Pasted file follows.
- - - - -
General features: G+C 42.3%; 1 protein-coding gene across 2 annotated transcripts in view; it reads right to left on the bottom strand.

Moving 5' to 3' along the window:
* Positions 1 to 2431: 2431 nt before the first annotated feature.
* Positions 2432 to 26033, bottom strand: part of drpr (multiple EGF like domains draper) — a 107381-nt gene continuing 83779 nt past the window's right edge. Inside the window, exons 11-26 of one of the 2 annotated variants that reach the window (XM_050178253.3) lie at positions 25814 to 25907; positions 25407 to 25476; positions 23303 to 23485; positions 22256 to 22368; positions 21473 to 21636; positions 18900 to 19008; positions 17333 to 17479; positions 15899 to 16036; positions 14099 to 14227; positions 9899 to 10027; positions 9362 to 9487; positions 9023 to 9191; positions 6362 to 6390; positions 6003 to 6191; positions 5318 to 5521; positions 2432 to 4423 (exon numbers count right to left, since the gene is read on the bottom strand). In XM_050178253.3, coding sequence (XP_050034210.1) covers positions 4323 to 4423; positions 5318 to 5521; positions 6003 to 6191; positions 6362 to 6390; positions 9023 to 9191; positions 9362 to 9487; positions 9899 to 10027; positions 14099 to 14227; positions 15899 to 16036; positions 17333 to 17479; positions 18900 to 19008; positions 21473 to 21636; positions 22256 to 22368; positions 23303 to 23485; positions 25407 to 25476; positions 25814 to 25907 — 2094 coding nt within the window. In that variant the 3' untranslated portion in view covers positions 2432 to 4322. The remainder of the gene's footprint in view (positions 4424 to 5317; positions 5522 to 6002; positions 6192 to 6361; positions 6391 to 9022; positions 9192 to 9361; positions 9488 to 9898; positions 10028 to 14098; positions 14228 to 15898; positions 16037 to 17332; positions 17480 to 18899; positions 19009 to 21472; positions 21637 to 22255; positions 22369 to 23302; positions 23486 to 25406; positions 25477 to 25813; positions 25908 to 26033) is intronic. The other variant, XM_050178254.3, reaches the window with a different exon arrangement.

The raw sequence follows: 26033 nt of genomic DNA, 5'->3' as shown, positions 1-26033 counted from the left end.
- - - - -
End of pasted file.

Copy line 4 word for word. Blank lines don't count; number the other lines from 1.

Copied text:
* Positions 2432 to 26033, bottom strand: part of drpr (multiple EGF like domains draper) — a 107381-nt gene continuing 83779 nt past the window's right edge. Inside the window, exons 11-26 of one of the 2 annotated variants that reach the window (XM_050178253.3) lie at positions 25814 to 25907; positions 25407 to 25476; positions 23303 to 23485; positions 22256 to 22368; positions 21473 to 21636; positions 18900 to 19008; positions 17333 to 17479; positions 15899 to 16036; positions 14099 to 14227; positions 9899 to 10027; positions 9362 to 9487; positions 9023 to 9191; positions 6362 to 6390; positions 6003 to 6191; positions 5318 to 5521; positions 2432 to 4423 (exon numbers count right to left, since the gene is read on the bottom strand). In XM_050178253.3, coding sequence (XP_050034210.1) covers positions 4323 to 4423; positions 5318 to 5521; positions 6003 to 6191; positions 6362 to 6390; positions 9023 to 9191; positions 9362 to 9487; positions 9899 to 10027; positions 14099 to 14227; positions 15899 to 16036; positions 17333 to 17479; positions 18900 to 19008; positions 21473 to 21636; positions 22256 to 22368; positions 23303 to 23485; positions 25407 to 25476; positions 25814 to 25907 — 2094 coding nt within the window. In that variant the 3' untranslated portion in view covers positions 2432 to 4322. The remainder of the gene's footprint in view (positions 4424 to 5317; positions 5522 to 6002; positions 6192 to 6361; positions 6391 to 9022; positions 9192 to 9361; positions 9488 to 9898; positions 10028 to 14098; positions 14228 to 15898; positions 16037 to 17332; positions 17480 to 18899; positions 19009 to 21472; positions 21637 to 22255; positions 22369 to 23302; positions 23486 to 25406; positions 25477 to 25813; positions 25908 to 26033) is intronic. The other variant, XM_050178254.3, reaches the window with a different exon arrangement.